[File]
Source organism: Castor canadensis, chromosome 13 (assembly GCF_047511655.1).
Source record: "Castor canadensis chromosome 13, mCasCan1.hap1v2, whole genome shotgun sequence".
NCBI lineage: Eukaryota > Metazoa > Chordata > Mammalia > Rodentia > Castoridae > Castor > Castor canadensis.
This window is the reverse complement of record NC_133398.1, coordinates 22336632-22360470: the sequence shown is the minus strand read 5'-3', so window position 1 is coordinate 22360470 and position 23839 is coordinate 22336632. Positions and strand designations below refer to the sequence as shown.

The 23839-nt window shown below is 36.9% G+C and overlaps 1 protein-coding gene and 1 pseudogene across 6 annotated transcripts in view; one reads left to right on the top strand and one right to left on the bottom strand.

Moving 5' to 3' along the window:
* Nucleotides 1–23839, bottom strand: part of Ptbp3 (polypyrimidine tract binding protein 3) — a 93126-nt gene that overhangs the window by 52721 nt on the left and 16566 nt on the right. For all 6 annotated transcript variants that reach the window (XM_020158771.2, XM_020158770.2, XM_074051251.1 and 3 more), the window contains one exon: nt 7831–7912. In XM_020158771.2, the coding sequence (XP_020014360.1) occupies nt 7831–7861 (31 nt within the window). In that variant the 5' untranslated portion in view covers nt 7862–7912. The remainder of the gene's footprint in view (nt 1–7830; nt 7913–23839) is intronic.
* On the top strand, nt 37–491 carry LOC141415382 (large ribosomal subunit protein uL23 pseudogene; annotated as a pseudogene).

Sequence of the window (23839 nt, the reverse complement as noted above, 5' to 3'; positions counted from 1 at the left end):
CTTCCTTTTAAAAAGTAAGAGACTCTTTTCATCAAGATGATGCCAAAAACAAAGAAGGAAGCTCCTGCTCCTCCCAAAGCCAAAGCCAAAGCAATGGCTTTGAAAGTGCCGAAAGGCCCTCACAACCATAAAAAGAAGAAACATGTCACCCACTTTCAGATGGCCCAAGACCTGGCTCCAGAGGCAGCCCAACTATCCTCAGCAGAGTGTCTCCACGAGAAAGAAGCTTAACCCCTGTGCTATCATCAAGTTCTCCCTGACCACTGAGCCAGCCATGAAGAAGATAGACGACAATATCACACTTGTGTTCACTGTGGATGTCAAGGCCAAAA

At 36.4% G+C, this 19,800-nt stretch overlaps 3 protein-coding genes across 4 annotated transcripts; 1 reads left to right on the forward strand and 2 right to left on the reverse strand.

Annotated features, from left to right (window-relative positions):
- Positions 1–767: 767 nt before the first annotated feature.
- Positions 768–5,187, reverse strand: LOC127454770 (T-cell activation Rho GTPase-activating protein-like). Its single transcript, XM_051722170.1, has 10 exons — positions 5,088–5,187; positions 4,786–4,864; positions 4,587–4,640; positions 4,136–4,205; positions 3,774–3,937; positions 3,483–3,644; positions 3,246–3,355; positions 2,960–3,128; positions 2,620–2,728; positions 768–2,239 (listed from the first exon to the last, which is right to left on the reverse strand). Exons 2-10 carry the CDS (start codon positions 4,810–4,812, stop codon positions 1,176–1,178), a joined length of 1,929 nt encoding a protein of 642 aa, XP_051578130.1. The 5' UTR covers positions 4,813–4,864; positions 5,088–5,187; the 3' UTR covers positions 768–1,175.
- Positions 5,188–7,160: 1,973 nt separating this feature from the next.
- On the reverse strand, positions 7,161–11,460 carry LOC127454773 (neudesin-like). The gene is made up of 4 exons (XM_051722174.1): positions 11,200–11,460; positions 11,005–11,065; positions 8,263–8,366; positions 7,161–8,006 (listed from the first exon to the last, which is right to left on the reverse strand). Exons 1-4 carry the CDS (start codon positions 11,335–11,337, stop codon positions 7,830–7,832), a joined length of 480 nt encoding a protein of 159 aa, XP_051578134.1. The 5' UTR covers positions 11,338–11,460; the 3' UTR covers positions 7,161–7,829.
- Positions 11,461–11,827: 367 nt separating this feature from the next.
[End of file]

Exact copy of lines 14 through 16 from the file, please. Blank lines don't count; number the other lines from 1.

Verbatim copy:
- Positions 768–5,187, reverse strand: LOC127454770 (T-cell activation Rho GTPase-activating protein-like). Its single transcript, XM_051722170.1, has 10 exons — positions 5,088–5,187; positions 4,786–4,864; positions 4,587–4,640; positions 4,136–4,205; positions 3,774–3,937; positions 3,483–3,644; positions 3,246–3,355; positions 2,960–3,128; positions 2,620–2,728; positions 768–2,239 (listed from the first exon to the last, which is right to left on the reverse strand). Exons 2-10 carry the CDS (start codon positions 4,810–4,812, stop codon positions 1,176–1,178), a joined length of 1,929 nt encoding a protein of 642 aa, XP_051578130.1. The 5' UTR covers positions 4,813–4,864; positions 5,088–5,187; the 3' UTR covers positions 768–1,175.
- Positions 5,188–7,160: 1,973 nt separating this feature from the next.
- On the reverse strand, positions 7,161–11,460 carry LOC127454773 (neudesin-like). The gene is made up of 4 exons (XM_051722174.1): positions 11,200–11,460; positions 11,005–11,065; positions 8,263–8,366; positions 7,161–8,006 (listed from the first exon to the last, which is right to left on the reverse strand). Exons 1-4 carry the CDS (start codon positions 11,335–11,337, stop codon positions 7,830–7,832), a joined length of 480 nt encoding a protein of 159 aa, XP_051578134.1. The 5' UTR covers positions 11,338–11,460; the 3' UTR covers positions 7,161–7,829.